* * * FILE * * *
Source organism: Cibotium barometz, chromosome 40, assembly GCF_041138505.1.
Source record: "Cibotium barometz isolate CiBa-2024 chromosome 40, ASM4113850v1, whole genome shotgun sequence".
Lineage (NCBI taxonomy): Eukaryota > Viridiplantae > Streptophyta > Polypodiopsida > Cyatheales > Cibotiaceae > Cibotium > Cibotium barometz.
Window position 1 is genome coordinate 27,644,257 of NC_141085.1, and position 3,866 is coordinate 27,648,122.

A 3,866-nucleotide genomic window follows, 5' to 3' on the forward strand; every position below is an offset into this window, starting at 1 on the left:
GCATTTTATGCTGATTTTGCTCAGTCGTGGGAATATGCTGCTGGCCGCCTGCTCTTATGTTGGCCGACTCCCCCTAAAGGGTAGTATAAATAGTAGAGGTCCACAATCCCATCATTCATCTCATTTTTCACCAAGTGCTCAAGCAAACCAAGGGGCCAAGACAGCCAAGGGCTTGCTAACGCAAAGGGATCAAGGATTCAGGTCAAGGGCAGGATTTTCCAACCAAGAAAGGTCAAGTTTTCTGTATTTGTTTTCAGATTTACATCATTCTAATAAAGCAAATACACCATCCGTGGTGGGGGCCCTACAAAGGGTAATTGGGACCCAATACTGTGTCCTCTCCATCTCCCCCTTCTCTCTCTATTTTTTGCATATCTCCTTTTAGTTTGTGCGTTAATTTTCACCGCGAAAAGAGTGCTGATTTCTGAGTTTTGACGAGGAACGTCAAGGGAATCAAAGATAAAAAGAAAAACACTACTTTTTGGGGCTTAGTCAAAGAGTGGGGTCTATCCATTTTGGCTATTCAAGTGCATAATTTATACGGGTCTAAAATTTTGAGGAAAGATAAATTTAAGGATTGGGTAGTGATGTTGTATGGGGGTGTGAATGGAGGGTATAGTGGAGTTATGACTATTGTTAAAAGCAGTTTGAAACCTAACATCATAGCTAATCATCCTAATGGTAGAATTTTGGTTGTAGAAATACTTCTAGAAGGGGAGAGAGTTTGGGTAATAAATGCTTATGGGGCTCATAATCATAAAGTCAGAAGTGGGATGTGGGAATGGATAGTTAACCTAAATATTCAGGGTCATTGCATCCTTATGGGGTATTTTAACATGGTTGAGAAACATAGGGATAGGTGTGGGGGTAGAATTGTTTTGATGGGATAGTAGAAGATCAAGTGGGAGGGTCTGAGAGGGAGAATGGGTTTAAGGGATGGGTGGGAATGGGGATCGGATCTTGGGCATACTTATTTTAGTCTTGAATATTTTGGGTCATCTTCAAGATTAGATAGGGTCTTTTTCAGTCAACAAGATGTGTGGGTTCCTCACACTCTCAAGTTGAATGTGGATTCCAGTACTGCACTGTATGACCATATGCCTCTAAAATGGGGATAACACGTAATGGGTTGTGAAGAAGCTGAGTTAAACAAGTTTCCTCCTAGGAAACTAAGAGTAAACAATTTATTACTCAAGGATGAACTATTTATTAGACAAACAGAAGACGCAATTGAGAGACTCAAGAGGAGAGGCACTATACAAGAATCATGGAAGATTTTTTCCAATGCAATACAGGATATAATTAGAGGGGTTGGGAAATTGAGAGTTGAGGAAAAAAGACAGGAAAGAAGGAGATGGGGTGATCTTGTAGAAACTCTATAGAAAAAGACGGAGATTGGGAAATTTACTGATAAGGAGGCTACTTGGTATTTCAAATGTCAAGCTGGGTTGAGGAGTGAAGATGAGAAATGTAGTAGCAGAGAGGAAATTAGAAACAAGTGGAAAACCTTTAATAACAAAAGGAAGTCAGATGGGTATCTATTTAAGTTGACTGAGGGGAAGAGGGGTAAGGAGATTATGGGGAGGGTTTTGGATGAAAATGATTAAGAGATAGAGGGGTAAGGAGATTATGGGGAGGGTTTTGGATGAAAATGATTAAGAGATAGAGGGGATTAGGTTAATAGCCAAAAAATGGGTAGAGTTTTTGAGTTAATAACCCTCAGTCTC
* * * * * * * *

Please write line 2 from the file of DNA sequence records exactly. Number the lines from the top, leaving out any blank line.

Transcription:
Source record: "Cibotium barometz isolate CiBa-2024 chromosome 40, ASM4113850v1, whole genome shotgun sequence".